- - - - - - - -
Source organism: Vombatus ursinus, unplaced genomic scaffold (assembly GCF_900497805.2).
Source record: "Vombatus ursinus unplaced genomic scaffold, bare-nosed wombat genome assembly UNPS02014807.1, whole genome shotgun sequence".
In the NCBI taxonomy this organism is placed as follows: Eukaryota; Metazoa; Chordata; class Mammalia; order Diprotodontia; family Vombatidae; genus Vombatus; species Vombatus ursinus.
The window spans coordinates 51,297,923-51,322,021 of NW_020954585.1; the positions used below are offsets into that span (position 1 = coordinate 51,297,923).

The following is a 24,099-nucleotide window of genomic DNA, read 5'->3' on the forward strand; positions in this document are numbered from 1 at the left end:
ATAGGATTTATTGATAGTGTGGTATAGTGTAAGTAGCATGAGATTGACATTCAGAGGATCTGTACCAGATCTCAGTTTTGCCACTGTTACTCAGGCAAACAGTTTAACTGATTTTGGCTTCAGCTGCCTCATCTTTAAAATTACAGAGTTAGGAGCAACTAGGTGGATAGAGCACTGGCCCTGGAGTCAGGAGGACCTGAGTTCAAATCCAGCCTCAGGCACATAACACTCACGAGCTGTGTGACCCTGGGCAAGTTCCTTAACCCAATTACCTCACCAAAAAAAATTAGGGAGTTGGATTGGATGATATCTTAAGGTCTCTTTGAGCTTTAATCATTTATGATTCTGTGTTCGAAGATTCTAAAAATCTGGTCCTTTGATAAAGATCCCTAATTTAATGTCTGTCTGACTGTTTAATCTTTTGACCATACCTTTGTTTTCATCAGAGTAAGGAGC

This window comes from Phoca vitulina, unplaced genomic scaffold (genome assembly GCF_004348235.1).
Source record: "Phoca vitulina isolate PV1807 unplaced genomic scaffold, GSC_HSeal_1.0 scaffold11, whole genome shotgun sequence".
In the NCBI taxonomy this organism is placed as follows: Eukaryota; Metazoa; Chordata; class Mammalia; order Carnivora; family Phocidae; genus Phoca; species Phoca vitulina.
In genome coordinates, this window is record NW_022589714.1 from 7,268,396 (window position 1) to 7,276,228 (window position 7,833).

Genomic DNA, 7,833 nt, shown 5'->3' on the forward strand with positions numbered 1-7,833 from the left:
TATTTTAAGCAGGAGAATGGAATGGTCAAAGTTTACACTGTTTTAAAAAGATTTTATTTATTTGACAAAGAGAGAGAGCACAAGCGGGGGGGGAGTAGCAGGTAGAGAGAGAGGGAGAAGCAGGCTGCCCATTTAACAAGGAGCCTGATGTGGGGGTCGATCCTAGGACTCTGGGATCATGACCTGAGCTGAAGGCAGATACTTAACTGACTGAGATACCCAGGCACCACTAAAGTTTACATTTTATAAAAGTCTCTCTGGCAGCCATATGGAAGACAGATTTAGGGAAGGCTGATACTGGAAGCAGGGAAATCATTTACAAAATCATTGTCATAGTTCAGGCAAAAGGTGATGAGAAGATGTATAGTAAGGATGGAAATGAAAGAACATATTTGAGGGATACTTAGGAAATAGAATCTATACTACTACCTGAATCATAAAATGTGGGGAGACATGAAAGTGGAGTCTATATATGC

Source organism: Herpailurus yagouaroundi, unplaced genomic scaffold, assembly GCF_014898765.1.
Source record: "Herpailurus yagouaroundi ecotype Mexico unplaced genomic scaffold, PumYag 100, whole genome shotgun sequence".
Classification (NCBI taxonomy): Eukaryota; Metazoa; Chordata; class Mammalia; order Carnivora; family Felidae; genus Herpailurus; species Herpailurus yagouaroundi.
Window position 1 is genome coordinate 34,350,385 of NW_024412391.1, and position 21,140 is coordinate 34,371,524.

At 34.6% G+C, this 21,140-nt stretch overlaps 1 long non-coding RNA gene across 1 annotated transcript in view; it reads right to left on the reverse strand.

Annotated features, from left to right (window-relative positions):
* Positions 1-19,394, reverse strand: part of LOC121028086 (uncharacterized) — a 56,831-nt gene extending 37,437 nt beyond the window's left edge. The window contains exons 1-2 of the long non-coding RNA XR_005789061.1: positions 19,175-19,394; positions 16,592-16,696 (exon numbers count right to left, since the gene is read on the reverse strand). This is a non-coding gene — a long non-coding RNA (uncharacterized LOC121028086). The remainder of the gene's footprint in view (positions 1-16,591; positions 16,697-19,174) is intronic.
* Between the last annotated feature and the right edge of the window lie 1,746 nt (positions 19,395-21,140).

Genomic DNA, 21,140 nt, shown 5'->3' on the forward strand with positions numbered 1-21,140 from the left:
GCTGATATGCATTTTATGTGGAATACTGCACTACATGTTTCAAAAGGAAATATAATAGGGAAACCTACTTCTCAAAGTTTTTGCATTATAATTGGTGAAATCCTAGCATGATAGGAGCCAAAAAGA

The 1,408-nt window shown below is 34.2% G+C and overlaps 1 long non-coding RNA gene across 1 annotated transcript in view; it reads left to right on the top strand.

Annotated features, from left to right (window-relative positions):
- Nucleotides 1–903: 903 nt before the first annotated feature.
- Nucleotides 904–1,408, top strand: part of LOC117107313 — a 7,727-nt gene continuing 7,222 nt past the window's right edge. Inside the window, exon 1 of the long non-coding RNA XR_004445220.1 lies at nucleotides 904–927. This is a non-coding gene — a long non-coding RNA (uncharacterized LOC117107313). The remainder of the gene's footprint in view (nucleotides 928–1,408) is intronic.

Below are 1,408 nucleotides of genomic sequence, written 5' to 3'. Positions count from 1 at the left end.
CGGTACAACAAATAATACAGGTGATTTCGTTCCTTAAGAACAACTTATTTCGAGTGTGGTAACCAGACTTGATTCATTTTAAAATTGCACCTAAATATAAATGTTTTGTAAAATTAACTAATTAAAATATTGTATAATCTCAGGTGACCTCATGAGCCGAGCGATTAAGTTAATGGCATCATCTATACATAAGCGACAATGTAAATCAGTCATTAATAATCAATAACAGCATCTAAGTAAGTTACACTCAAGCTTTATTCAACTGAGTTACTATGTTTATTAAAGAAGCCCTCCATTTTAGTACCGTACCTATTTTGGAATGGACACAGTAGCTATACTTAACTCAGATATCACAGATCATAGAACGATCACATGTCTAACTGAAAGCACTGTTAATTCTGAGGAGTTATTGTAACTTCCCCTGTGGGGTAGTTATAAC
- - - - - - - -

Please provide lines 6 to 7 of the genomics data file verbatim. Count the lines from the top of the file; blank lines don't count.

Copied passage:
ATAGGATTTATTGATAGTGTGGTATAGTGTAAGTAGCATGAGATTGACATTCAGAGGATCTGTACCAGATCTCAGTTTTGCCACTGTTACTCAGGCAAACAGTTTAACTGATTTTGGCTTCAGCTGCCTCATCTTTAAAATTACAGAGTTAGGAGCAACTAGGTGGATAGAGCACTGGCCCTGGAGTCAGGAGGACCTGAGTTCAAATCCAGCCTCAGGCACATAACACTCACGAGCTGTGTGACCCTGGGCAAGTTCCTTAACCCAATTACCTCACCAAAAAAAATTAGGGAGTTGGATTGGATGATATCTTAAGGTCTCTTTGAGCTTTAATCATTTATGATTCTGTGTTCGAAGATTCTAAAAATCTGGTCCTTTGATAAAGATCCCTAATTTAATGTCTGTCTGACTGTTTAATCTTTTGACCATACCTTTGTTTTCATCAGAGTAAGGAGC

This window comes from Phoca vitulina, unplaced genomic scaffold (genome assembly GCF_004348235.1).